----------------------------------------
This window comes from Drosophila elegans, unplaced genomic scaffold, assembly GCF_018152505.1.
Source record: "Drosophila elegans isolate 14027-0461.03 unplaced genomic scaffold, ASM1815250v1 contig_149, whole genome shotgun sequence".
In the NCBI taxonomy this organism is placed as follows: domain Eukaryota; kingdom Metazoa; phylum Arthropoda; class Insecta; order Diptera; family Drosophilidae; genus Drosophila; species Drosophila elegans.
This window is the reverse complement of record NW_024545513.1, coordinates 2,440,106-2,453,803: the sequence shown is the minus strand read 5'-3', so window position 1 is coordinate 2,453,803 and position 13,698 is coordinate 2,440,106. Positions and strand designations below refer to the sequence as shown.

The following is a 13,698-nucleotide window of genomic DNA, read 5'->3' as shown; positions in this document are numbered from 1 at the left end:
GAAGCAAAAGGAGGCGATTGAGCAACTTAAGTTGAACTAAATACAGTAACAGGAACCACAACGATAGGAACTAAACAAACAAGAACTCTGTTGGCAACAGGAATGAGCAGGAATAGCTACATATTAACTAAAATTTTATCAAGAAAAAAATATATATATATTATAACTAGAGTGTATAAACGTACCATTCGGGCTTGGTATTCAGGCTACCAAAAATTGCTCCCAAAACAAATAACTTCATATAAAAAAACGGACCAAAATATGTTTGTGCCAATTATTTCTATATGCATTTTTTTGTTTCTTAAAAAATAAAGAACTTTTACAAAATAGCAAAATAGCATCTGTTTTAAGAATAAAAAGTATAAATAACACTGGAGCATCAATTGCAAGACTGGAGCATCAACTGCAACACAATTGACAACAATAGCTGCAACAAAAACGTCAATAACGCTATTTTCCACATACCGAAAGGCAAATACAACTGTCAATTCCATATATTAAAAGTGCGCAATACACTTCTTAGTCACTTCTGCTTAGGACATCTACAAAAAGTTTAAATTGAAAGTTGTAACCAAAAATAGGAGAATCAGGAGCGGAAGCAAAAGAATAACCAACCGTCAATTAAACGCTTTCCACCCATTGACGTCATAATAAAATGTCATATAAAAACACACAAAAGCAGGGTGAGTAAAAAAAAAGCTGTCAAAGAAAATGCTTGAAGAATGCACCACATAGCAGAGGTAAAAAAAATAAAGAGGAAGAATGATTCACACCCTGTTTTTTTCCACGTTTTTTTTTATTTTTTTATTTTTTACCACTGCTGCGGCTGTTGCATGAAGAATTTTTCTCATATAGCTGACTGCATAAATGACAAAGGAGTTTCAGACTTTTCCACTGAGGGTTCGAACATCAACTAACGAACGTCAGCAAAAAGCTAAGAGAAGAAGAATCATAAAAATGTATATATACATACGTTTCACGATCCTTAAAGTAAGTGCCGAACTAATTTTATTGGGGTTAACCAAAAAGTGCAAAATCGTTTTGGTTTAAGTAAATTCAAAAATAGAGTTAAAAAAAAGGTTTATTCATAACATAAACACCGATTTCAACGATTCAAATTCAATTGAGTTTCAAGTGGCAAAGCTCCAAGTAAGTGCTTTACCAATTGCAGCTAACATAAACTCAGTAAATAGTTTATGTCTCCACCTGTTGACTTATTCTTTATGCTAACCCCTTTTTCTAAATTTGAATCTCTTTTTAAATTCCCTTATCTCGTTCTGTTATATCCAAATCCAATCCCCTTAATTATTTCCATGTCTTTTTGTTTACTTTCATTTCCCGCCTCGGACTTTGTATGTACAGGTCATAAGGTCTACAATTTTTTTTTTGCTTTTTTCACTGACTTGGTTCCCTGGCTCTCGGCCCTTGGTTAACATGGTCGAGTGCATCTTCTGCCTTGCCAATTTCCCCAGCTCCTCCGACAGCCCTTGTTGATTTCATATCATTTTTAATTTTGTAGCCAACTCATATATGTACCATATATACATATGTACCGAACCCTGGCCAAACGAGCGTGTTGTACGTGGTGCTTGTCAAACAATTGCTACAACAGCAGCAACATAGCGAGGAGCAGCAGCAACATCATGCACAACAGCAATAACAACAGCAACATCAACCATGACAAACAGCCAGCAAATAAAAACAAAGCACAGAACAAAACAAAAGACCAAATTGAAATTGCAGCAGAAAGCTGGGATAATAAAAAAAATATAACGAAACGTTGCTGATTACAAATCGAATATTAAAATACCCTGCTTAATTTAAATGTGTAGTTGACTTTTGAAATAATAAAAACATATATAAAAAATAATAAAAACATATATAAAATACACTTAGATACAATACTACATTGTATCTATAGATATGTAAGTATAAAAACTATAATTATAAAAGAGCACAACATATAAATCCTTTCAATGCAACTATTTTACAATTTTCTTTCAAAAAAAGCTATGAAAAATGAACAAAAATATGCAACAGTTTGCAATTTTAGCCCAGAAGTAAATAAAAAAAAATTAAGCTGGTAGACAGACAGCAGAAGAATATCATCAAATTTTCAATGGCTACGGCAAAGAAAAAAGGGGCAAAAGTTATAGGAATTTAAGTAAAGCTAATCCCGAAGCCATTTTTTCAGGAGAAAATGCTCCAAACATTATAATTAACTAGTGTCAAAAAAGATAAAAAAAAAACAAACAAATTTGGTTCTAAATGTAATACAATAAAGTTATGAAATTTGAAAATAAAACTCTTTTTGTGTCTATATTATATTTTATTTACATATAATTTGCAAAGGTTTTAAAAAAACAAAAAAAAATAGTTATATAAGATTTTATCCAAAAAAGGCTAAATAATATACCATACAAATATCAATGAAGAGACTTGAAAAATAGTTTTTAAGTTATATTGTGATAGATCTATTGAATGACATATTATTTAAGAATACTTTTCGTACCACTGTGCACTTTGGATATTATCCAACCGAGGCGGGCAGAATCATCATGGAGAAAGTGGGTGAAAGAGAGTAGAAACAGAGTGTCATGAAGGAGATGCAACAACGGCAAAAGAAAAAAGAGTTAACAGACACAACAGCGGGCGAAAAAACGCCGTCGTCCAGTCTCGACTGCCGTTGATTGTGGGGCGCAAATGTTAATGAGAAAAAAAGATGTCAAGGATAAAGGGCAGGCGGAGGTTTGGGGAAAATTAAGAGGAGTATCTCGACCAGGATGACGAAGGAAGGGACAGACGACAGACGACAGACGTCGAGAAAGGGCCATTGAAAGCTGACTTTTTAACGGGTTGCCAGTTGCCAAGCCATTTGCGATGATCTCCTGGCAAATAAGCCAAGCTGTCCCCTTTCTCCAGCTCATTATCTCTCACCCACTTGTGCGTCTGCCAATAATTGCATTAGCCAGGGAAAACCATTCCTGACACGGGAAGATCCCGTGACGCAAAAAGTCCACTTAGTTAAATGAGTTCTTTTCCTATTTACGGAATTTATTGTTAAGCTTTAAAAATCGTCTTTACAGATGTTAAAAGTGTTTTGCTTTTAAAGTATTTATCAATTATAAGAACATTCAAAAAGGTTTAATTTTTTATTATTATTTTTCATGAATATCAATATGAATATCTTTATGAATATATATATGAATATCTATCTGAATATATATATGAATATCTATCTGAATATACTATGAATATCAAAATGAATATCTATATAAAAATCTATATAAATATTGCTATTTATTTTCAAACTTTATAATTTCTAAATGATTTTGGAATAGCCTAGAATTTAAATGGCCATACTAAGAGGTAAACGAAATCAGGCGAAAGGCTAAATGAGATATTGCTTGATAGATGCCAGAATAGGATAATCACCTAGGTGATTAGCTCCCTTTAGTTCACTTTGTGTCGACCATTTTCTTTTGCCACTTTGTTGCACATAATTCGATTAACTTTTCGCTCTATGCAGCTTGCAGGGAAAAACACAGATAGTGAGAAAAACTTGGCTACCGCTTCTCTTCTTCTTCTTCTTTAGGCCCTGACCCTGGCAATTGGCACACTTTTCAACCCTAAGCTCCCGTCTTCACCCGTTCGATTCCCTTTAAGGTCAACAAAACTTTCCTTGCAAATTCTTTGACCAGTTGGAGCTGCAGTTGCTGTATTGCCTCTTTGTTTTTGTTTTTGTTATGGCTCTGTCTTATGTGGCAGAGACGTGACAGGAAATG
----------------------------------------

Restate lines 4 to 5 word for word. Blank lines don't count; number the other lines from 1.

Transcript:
This window is the reverse complement of record NW_024545513.1, coordinates 2,440,106-2,453,803: the sequence shown is the minus strand read 5'-3', so window position 1 is coordinate 2,453,803 and position 13,698 is coordinate 2,440,106. Positions and strand designations below refer to the sequence as shown.

The following is a 13,698-nucleotide window of genomic DNA, read 5'->3' as shown; positions in this document are numbered from 1 at the left end: